Noodles, Asia’s favorite

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Men and women, young and old all over the world enjoy food made with noodles made into hundreds, if not thousands of different types. Especially in Asia, as many types of noodles rise to popularity, national cuisine of different countries becomes popular as well. For example, Vietnam has pho (rice noodles), Japan has udon (think wheat flour noodles). China has fried noodles, and Korea has kuksu (buckwheat noodles). Hearing these foods make one crave for the dish as images of the food settles very easily to one’s mind. The origins of this world-loved dish, however, remain not well-known.

At present, the noodle dish that we enjoy with hot broth has a long history. Historical records show that the first time humans consumed noodles was with the discovery of flour in ancient Mesopotamia during 7000 BC. In 3000 BC, baking of bread started in Egypt. At that time, wheat cultivation started in China, shown in the records of the Han Dynasty. A dish made from noodles and soup was called ‘tang byeong ’. Scholars say that it was in the later Song Dynasty that the current shape and style of cooking was widely established in China. Through this we see that humans have been enjoying noodles and noodle dishes for quite a long time.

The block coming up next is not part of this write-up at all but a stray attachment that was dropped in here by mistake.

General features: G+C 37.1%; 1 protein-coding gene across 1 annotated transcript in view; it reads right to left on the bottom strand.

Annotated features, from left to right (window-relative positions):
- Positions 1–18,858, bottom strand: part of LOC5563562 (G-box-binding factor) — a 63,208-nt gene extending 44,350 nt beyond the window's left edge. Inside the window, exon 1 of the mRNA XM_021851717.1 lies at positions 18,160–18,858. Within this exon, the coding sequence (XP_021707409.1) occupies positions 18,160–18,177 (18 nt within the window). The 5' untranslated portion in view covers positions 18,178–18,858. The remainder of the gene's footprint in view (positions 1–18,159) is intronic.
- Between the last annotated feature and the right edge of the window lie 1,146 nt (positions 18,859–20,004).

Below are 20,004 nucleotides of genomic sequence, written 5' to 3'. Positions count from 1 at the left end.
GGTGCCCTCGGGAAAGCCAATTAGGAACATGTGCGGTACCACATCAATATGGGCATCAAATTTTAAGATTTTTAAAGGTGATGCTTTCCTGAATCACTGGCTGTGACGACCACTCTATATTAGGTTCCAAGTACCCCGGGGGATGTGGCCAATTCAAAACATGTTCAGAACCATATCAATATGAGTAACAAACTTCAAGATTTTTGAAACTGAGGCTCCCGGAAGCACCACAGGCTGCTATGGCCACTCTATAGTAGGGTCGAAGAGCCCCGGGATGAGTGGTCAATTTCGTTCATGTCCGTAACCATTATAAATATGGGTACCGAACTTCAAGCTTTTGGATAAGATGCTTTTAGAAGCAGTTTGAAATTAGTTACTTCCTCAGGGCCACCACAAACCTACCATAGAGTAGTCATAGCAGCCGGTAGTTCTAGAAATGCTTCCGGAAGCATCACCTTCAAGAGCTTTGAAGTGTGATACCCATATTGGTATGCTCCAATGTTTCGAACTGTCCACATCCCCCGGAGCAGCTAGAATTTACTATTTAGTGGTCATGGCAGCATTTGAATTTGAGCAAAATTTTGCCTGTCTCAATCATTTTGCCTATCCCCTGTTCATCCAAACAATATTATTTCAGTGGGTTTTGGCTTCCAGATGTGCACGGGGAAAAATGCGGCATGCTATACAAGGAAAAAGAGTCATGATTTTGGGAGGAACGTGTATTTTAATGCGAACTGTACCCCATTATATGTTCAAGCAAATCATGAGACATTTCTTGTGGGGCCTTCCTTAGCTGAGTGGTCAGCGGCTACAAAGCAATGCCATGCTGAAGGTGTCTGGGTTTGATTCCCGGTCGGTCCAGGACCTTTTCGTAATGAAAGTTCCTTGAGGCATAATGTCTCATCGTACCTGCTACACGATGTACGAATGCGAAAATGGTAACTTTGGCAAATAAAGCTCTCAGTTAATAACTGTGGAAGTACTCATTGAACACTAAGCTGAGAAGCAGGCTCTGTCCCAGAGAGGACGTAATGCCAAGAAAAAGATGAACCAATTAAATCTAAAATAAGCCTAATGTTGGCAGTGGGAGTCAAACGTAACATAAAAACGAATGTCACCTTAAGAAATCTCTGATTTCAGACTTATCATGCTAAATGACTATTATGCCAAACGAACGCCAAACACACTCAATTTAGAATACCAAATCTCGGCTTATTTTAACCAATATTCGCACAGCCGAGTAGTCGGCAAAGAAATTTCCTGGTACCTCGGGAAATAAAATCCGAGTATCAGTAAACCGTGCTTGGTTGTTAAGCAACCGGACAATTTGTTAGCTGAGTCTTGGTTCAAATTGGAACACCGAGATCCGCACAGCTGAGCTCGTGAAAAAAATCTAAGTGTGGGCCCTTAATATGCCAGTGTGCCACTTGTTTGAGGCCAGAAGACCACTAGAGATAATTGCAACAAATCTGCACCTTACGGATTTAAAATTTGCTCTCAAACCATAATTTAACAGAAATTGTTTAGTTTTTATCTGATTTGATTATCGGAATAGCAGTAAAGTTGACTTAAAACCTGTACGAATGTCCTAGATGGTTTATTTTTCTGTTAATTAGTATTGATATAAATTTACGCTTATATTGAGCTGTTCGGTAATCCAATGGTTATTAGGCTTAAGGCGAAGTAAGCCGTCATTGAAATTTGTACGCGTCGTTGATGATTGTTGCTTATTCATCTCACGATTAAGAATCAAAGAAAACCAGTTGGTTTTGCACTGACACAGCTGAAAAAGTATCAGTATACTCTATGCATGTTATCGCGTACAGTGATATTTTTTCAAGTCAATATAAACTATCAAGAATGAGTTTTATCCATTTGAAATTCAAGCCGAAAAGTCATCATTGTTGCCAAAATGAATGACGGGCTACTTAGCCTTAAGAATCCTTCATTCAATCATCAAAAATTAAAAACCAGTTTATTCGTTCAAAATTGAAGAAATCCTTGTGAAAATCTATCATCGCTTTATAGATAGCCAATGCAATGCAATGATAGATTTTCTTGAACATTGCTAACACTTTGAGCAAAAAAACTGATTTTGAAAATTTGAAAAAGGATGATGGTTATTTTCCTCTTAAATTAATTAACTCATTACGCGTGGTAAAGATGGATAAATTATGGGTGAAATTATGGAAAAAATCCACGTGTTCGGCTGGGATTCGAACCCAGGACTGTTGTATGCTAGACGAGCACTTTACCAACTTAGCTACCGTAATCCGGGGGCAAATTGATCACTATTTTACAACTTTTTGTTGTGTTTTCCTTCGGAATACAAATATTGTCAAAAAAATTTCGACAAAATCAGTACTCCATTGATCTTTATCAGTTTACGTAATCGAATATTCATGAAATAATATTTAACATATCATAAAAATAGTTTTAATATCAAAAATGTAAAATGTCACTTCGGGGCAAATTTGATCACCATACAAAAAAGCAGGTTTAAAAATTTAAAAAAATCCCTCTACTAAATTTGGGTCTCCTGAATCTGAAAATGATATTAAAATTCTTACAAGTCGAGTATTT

In the West, noodles are mixed with herbs, oil, spices and flavored sauces; in the East, brewed broth gives body to any noodle dish. Chinese noodles are characterized to have fragrant smells from its ingredients locked in with fire while Japanese noodles have simple broth to give more focus on the freshness of the seafood in the dish. Korean noodles, on the other hand have always struck the balance between leafy greens from the mountains, fish and selfish from rivers and the sea, and meat from livestock boiled for a long time to give a full body to the unforgettable broth.

With the special characteristics of noodles and broth that come together, we can infer that both were created at the same time. The simplicity of noodles has bound humanity into one.
Until where has noodles seeped into our everyday lives? In a cold winter’s day, images of hot broth with full fragrance and spice together chewy and tasty noodles make one topped with your favorite meat or vegetable makes one crave for a hot bowl. By Chung Hyang-hee Hyatt Regency Jeju Asia Restraurant Chef | Summary by Rigoberto Banta Jr.

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